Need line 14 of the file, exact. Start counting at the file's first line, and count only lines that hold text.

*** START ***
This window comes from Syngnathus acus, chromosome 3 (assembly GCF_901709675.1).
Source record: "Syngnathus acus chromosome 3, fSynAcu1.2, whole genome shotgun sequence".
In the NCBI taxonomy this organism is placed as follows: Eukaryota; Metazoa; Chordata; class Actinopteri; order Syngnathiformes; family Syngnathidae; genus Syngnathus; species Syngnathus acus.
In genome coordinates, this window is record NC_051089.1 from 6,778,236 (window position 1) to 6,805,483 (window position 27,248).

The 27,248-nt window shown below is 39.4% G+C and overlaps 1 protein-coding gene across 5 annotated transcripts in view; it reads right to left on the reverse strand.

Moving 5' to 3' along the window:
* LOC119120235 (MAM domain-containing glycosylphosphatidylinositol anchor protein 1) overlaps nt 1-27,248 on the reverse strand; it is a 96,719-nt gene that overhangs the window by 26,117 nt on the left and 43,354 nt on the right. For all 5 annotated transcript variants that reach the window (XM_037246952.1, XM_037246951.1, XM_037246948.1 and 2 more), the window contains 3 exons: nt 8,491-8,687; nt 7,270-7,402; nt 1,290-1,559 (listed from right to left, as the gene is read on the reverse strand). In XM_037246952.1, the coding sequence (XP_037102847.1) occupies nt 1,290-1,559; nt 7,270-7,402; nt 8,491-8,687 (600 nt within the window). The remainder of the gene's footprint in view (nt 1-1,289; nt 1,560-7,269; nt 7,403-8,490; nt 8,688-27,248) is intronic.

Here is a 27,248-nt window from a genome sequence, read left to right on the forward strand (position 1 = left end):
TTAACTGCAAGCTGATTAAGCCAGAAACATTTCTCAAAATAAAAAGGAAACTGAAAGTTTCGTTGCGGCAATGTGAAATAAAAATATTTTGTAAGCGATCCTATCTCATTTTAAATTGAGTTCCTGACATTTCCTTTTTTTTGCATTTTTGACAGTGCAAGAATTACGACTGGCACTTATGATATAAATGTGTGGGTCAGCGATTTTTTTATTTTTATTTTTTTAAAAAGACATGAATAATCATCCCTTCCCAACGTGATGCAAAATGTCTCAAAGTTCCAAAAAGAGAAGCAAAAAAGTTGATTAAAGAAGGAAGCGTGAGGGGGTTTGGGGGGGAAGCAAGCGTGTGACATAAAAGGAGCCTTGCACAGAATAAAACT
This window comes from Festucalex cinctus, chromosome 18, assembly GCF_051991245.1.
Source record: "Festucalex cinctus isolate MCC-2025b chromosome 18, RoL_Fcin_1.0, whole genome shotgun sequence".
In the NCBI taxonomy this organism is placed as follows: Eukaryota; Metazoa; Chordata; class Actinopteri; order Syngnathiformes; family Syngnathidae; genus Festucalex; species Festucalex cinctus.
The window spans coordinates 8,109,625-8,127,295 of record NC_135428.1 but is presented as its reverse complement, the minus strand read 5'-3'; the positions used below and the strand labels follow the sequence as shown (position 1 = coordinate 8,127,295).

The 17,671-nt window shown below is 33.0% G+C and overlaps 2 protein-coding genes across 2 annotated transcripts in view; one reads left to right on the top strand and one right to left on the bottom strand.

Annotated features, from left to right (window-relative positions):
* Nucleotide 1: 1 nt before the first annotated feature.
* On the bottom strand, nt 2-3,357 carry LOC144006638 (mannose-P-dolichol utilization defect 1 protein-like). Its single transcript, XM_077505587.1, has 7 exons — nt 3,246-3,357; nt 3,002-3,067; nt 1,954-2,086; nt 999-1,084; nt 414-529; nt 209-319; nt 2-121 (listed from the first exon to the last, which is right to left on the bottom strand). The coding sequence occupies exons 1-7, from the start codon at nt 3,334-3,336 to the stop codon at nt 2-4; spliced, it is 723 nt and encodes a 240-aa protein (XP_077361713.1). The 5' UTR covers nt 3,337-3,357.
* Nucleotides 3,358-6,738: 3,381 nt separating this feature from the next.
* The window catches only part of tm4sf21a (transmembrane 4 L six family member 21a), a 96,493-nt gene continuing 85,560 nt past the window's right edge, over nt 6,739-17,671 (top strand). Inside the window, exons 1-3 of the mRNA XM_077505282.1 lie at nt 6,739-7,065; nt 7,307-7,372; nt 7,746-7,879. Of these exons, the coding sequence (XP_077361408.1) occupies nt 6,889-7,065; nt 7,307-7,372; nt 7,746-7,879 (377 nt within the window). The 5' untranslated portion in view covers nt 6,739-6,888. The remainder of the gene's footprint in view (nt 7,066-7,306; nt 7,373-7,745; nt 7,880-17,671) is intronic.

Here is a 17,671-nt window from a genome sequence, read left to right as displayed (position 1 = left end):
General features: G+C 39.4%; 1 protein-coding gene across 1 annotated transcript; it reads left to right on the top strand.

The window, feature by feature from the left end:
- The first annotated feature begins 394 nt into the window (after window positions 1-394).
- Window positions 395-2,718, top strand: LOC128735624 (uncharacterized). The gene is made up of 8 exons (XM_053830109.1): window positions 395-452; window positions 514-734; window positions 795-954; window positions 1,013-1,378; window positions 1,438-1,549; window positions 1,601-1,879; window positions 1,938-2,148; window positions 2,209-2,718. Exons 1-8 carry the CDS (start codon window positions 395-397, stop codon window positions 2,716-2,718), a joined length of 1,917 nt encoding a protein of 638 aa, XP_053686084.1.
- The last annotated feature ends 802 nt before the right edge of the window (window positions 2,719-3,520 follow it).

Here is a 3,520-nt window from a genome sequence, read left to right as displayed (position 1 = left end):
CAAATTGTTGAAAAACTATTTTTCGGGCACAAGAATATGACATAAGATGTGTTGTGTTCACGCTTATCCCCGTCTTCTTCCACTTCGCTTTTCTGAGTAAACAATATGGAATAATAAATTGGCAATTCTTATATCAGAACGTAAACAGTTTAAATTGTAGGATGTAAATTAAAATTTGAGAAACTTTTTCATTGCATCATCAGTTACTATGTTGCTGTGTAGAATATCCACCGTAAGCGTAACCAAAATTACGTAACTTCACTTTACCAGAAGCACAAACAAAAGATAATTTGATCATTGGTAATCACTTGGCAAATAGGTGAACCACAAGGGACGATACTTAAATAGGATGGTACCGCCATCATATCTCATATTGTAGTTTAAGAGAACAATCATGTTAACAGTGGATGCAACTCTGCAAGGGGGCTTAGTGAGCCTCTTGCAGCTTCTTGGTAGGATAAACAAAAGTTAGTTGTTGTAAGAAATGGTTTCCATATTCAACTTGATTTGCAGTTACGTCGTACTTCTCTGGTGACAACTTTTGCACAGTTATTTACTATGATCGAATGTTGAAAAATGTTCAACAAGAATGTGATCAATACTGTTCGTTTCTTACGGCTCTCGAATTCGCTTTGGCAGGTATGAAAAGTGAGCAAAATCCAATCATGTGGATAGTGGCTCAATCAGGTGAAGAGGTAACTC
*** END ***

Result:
The 17,671-nt window shown below is 33.0% G+C and overlaps 2 protein-coding genes across 2 annotated transcripts in view; one reads left to right on the top strand and one right to left on the bottom strand.